Feb. 29, 2020 / Weekly Roundup

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Weekly Roundup
#Listrak\DateStampLong# The latest news from the State Capitol
 
 
Medicaid, a Multi-Week Review (Week 3)

The last couple weeks we have been delving into Pennsylvania’s Medicaid program, which is the welfare healthcare program intended to provide a safety net for low-income individuals. In this report, I would like to provide some information on Medicaid and long-term care.

Almost all of Medicaid’s payments for long-term care goes to cover nursing home expenses for seniors. Statistically, just over one-half of Pennsylvanians will require some nursing home care at some point in their lives. The average nursing home resident is over age 85 and single, typically widowed. Looking at population data, Pennsylvania’s population of residents over the age of 85 is projected to grow by 120% between now and the year 2050. By contrast, the percentage of Pennsylvanians under the age of 65 is projected to rise by only 10% over the same period. Long-term care expense is the fastest growing portion of Medicaid spending, and it is projected to soon exceed all other Medicaid costs.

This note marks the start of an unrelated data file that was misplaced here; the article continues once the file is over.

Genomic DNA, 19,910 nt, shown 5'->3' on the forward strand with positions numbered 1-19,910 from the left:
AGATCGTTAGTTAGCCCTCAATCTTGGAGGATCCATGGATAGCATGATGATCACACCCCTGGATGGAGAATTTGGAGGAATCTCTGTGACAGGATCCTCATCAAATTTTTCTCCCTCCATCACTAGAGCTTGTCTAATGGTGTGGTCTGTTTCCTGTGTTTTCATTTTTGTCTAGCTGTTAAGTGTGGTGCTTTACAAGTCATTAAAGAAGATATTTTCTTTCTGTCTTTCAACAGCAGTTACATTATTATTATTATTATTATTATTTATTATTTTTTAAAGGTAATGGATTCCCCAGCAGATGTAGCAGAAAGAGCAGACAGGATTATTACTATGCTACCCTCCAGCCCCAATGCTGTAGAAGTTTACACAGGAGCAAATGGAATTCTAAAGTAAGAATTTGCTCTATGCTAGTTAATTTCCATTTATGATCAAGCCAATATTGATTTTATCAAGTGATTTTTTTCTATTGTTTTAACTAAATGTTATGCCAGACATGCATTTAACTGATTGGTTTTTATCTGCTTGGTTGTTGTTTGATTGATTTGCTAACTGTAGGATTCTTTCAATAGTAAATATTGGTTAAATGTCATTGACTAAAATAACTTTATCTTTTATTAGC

Nursing homes, which offer 24-hour skilled nursing care, are distinct from assisted living facilities and personal care homes, which serve individuals who can perform some life skills without as much assistance. Medicaid will cover nursing home care only if the individual meets the income requirements. Some Pennsylvanians engage the assistance of lawyers to do Medicaid planning, also known as elder law, where they shelter their assets in trusts to provide for them during their lifetimes while also qualifying them for Medicaid.